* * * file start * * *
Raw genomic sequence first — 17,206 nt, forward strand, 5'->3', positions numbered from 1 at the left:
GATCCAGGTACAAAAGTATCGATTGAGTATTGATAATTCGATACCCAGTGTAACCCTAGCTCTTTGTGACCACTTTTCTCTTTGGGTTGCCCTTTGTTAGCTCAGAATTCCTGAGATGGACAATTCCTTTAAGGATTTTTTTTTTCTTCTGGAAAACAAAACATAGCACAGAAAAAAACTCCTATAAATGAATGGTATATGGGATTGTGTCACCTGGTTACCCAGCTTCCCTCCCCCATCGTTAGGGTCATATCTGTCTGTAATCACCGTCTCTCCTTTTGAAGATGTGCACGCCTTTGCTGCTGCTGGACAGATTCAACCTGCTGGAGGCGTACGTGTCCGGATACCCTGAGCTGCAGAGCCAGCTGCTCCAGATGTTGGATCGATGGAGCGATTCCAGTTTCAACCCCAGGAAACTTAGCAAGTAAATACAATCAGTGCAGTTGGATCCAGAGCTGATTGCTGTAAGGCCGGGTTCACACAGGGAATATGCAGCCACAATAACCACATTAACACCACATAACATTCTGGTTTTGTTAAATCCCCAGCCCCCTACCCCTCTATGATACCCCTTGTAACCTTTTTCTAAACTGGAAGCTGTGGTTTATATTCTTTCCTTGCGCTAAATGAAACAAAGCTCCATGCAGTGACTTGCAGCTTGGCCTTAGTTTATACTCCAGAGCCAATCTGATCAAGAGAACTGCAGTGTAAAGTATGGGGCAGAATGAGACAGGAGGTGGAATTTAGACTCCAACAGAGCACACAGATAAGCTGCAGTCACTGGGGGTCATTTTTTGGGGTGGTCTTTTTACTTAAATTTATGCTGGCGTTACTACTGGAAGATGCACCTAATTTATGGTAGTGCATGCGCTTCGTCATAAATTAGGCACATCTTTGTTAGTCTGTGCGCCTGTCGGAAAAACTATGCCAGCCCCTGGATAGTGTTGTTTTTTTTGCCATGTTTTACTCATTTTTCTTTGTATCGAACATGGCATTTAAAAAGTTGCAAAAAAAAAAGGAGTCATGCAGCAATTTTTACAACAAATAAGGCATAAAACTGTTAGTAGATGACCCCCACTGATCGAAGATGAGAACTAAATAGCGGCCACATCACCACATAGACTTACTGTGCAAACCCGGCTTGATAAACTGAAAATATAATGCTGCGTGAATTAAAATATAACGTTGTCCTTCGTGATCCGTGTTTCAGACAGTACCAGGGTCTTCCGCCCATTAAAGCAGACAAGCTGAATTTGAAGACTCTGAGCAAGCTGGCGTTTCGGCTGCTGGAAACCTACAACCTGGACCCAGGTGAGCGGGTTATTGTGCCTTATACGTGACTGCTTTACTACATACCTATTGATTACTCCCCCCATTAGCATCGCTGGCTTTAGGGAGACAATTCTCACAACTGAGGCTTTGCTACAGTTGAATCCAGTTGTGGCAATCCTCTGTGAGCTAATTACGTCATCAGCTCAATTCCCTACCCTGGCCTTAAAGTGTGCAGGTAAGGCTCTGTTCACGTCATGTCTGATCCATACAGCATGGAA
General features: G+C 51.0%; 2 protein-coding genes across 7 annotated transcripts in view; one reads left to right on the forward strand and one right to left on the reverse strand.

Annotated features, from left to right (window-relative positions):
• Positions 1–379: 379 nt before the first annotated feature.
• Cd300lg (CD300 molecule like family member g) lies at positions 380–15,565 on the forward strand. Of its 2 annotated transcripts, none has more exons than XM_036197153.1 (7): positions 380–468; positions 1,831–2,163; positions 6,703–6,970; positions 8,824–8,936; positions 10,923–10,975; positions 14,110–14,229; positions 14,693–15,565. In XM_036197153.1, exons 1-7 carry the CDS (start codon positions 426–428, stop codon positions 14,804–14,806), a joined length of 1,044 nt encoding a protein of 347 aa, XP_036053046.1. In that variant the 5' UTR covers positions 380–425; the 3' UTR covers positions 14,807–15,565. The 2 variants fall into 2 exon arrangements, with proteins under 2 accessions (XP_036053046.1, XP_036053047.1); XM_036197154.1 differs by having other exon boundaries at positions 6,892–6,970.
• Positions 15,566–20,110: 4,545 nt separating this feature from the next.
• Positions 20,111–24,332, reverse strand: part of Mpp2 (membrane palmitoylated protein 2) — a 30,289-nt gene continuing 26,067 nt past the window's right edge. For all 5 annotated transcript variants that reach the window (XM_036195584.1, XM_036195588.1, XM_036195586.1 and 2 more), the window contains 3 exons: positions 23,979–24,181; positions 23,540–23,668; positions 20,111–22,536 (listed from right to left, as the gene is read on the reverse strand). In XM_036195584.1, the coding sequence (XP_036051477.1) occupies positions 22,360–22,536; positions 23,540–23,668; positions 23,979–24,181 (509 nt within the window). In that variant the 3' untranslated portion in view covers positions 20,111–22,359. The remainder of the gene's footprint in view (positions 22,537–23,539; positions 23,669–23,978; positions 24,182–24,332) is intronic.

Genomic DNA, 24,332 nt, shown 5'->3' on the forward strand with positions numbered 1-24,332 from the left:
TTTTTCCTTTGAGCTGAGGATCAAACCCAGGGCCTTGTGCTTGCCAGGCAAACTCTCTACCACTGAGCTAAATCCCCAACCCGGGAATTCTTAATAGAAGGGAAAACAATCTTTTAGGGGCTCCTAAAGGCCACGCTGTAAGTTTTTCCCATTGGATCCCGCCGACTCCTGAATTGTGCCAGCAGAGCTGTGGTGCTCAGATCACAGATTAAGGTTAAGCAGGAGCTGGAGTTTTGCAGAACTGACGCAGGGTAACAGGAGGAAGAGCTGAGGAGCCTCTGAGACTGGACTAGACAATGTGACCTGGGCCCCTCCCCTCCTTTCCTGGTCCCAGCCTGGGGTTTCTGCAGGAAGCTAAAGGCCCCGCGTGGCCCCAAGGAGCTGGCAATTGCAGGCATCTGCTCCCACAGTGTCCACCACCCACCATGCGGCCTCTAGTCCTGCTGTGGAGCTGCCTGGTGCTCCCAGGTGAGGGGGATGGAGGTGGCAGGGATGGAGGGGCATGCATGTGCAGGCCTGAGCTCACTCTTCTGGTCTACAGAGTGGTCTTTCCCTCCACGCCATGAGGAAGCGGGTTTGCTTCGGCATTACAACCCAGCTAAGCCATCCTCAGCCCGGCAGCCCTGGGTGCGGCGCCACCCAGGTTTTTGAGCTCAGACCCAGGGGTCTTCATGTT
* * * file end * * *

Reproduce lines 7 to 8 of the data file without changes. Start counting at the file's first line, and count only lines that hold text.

• Positions 15,566–20,110: 4,545 nt separating this feature from the next.
• Positions 20,111–24,332, reverse strand: part of Mpp2 (membrane palmitoylated protein 2) — a 30,289-nt gene continuing 26,067 nt past the window's right edge. For all 5 annotated transcript variants that reach the window (XM_036195584.1, XM_036195588.1, XM_036195586.1 and 2 more), the window contains 3 exons: positions 23,979–24,181; positions 23,540–23,668; positions 20,111–22,536 (listed from right to left, as the gene is read on the reverse strand). In XM_036195584.1, the coding sequence (XP_036051477.1) occupies positions 22,360–22,536; positions 23,540–23,668; positions 23,979–24,181 (509 nt within the window). In that variant the 3' untranslated portion in view covers positions 20,111–22,359. The remainder of the gene's footprint in view (positions 22,537–23,539; positions 23,669–23,978; positions 24,182–24,332) is intronic.